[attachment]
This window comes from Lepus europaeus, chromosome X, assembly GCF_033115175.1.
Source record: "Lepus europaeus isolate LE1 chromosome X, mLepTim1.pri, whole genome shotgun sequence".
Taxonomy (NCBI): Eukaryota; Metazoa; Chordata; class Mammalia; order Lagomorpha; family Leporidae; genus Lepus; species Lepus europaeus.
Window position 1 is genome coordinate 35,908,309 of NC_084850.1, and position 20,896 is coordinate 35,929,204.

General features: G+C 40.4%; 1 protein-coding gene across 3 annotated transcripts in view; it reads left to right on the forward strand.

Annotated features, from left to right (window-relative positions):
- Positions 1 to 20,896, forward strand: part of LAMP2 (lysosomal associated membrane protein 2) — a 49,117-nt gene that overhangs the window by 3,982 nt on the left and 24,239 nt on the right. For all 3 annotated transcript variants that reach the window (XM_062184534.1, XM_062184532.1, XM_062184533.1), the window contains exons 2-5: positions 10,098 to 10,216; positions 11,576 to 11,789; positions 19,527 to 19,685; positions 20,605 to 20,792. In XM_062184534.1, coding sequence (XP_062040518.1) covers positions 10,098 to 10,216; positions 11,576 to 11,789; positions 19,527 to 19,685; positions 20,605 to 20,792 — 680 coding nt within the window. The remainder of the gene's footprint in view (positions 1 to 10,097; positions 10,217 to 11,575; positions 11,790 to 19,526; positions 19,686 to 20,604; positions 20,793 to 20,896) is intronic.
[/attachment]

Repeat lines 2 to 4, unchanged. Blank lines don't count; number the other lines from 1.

Source record: "Lepus europaeus isolate LE1 chromosome X, mLepTim1.pri, whole genome shotgun sequence".
Taxonomy (NCBI): Eukaryota; Metazoa; Chordata; class Mammalia; order Lagomorpha; family Leporidae; genus Lepus; species Lepus europaeus.
Window position 1 is genome coordinate 35,908,309 of NC_084850.1, and position 20,896 is coordinate 35,929,204.